Velyka Kisnytsya Jewish Cemetery

Cemetery Information

Country
Ukraine
Region
Vinnytsia
District
Yampolsky
Settlement
Velyka Kisnytsya
Site address
Starting at 50 Yasenev street (formerly Kirov street), head north for 112 metres, at which point the cemetery can be found in the woods to the right of the road.
GPS coordinates
48.14859, 28.44183
Perimeter length
311 мetres
Is the cemetery demolished
no
Type and height of existing fence
There are visible remnants of a ruined masonry wall.
Preservation condition
Unfenced Jewish cemetery
General site condition
The cemetery is severely overgrown with trees and bushes. Fencing and cleaning are required
Number of existing gravestones
Approximately 100.
Date of oldest tombstone
1888 (the earliest tombstone found by ESJF).
Date of newest tombstone
1954 (the latest tombstone found by ESJF).
Urgency of erecting a fence
High
Land ownership
Municipality
Preserved construction on site
According to locals, there is a pre-burial building on the site. The team were unable to locate it.
Drone surveys
No

Historical overview

According to the Commission on the Preservation of Jewish Heritage, the cemetery was founded in the 18th century.

The village of Velyka Kisnytsya exists on maps dated back to 1650. Four Jews were present there in 1765, when the region belonged to the Polish-Lithuanian Commonwealth.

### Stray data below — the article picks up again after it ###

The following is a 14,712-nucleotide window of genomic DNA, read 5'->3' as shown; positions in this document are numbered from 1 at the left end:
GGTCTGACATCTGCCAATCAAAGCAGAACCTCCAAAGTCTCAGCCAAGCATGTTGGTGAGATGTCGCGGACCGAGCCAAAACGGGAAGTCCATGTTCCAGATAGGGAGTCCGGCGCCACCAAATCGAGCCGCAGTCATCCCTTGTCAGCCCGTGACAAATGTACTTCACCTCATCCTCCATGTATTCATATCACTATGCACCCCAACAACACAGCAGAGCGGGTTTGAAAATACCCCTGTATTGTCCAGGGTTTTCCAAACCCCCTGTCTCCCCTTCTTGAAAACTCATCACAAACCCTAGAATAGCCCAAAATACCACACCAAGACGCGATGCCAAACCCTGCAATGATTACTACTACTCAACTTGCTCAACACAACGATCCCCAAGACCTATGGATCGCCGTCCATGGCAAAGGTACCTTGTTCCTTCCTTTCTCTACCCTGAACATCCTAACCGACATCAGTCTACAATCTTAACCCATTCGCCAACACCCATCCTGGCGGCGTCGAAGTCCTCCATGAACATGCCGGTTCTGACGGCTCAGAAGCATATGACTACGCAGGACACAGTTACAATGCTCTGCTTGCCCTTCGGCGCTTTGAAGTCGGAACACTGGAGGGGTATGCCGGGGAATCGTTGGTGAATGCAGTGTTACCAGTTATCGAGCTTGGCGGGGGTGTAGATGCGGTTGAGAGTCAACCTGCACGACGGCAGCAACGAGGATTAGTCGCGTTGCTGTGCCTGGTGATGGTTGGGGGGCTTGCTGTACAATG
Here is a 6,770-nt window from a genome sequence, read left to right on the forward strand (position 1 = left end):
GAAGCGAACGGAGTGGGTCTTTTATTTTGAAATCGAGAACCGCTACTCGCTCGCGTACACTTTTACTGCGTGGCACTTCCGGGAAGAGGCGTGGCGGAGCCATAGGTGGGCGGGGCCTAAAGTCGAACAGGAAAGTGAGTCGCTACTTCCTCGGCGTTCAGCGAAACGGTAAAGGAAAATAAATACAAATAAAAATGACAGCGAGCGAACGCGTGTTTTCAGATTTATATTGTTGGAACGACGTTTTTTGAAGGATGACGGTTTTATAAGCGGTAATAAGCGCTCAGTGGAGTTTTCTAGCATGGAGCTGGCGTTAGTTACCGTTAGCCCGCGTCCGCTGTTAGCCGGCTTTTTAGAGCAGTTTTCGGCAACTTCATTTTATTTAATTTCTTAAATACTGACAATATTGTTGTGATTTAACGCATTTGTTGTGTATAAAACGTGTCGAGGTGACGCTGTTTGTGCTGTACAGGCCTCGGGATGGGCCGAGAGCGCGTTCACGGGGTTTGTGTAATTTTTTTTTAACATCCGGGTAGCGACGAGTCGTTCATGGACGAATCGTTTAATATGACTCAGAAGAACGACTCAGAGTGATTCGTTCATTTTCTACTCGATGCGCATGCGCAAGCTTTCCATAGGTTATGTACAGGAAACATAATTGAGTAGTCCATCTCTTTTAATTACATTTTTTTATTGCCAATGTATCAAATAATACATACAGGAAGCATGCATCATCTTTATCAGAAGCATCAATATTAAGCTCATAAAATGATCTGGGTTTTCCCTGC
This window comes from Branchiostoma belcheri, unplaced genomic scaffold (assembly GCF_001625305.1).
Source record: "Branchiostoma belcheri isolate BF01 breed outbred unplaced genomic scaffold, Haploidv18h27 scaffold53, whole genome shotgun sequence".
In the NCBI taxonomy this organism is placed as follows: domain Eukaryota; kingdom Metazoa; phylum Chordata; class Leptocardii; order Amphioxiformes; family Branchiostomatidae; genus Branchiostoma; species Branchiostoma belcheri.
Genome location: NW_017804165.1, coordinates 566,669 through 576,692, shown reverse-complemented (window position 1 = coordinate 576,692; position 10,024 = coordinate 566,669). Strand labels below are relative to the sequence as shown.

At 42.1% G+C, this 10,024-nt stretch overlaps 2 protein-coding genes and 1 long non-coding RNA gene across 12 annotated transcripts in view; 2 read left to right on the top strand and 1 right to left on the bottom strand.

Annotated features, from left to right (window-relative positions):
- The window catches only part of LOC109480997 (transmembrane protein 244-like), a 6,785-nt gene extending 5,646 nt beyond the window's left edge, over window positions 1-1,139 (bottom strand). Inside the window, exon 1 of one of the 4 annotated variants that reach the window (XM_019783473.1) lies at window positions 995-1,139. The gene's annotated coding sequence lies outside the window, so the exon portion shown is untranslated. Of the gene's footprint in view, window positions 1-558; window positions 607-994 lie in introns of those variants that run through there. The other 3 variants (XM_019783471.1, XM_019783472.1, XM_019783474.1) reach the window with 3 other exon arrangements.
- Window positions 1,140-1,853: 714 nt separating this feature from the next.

In 1793, after the Second partition of Poland, it came under the control of the Russian Empire, and became a part of the Podolia Governorate (Podolskaya Gubernia).
In 1897, the Jewish population of Velyka Kisnytsya numbered 781, which was less than 15% of the total population of 5861, in 1897. In that period there were 2 Jewish prayer houses.
After 1922, Velyka Kisnytsya became a part of the Ukrainian Soviet Socialist Republic within the USSR and in 1939, the Jewish population dropped to 164.
In 1941, a few Jews succeeded in fleeing to the East. Those who remained after the German occupation in July 1941 were murdered along with the other Jews of the region in the fall.
In 1991, after the collapse of the Soviet Union, Velyka Kisnytsya became a part of the independent Ukraine.
The Jewish cemetery of Velyka Kisnytsya today contains around 100 tombstones, which date back to between the second half of the 19th until the first half of the 20th century.

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